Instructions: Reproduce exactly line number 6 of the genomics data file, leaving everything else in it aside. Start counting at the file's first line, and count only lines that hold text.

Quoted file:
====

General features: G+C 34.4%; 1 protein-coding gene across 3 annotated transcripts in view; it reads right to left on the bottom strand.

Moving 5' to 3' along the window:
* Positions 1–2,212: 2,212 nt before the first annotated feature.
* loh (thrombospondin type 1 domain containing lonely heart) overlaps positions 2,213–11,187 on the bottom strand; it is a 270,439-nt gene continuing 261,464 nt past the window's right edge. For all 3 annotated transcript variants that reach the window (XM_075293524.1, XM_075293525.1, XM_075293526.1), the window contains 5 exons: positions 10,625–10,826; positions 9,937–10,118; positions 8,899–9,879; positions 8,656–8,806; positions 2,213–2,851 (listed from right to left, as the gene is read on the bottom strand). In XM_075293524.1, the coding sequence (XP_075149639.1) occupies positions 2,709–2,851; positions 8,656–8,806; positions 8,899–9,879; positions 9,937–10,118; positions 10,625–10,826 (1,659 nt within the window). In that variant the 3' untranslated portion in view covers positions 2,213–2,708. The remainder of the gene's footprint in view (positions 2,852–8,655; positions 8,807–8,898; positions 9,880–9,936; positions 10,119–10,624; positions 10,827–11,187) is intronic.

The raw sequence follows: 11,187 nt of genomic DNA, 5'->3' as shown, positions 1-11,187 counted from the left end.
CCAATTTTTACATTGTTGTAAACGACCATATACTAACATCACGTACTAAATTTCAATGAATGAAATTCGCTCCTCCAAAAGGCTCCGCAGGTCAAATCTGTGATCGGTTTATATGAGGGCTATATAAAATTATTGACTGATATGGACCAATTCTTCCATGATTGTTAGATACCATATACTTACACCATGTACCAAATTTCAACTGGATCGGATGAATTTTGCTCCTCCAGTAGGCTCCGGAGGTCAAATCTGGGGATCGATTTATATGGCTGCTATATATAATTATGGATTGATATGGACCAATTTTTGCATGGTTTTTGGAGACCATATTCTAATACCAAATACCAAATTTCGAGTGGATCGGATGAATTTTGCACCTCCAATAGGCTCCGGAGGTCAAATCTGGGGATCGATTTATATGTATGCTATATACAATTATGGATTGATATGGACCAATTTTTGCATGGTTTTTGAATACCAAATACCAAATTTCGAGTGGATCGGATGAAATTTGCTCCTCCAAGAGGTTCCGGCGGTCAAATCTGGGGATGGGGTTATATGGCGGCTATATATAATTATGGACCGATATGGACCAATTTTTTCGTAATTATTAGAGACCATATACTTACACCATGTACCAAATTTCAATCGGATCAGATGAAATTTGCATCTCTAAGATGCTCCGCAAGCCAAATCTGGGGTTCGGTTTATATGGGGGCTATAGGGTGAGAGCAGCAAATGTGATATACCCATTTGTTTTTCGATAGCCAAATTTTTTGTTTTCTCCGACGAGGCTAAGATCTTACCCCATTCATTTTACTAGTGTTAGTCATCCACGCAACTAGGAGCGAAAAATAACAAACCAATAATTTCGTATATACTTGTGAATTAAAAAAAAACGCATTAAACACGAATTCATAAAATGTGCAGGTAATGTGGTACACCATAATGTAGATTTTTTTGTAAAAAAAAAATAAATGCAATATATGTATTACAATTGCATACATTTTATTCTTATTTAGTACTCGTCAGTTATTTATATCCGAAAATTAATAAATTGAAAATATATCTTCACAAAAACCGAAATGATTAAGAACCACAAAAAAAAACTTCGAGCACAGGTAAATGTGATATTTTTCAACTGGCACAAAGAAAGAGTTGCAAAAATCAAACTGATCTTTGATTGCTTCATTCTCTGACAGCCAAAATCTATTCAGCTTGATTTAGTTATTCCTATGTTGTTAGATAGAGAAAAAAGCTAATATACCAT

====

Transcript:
CCAATTTTTACATTGTTGTAAACGACCATATACTAACATCACGTACTAAATTTCAATGAATGAAATTCGCTCCTCCAAAAGGCTCCGCAGGTCAAATCTGTGATCGGTTTATATGAGGGCTATATAAAATTATTGACTGATATGGACCAATTCTTCCATGATTGTTAGATACCATATACTTACACCATGTACCAAATTTCAACTGGATCGGATGAATTTTGCTCCTCCAGTAGGCTCCGGAGGTCAAATCTGGGGATCGATTTATATGGCTGCTATATATAATTATGGATTGATATGGACCAATTTTTGCATGGTTTTTGGAGACCATATTCTAATACCAAATACCAAATTTCGAGTGGATCGGATGAATTTTGCACCTCCAATAGGCTCCGGAGGTCAAATCTGGGGATCGATTTATATGTATGCTATATACAATTATGGATTGATATGGACCAATTTTTGCATGGTTTTTGAATACCAAATACCAAATTTCGAGTGGATCGGATGAAATTTGCTCCTCCAAGAGGTTCCGGCGGTCAAATCTGGGGATGGGGTTATATGGCGGCTATATATAATTATGGACCGATATGGACCAATTTTTTCGTAATTATTAGAGACCATATACTTACACCATGTACCAAATTTCAATCGGATCAGATGAAATTTGCATCTCTAAGATGCTCCGCAAGCCAAATCTGGGGTTCGGTTTATATGGGGGCTATAGGGTGAGAGCAGCAAATGTGATATACCCATTTGTTTTTCGATAGCCAAATTTTTTGTTTTCTCCGACGAGGCTAAGATCTTACCCCATTCATTTTACTAGTGTTAGTCATCCACGCAACTAGGAGCGAAAAATAACAAACCAATAATTTCGTATATACTTGTGAATTAAAAAAAAACGCATTAAACACGAATTCATAAAATGTGCAGGTAATGTGGTACACCATAATGTAGATTTTTTTGTAAAAAAAAAATAAATGCAATATATGTATTACAATTGCATACATTTTATTCTTATTTAGTACTCGTCAGTTATTTATATCCGAAAATTAATAAATTGAAAATATATCTTCACAAAAACCGAAATGATTAAGAACCACAAAAAAAAACTTCGAGCACAGGTAAATGTGATATTTTTCAACTGGCACAAAGAAAGAGTTGCAAAAATCAAACTGATCTTTGATTGCTTCATTCTCTGACAGCCAAAATCTATTCAGCTTGATTTAGTTATTCCTATGTTGTTAGATAGAGAAAAAAGCTAATATACCAT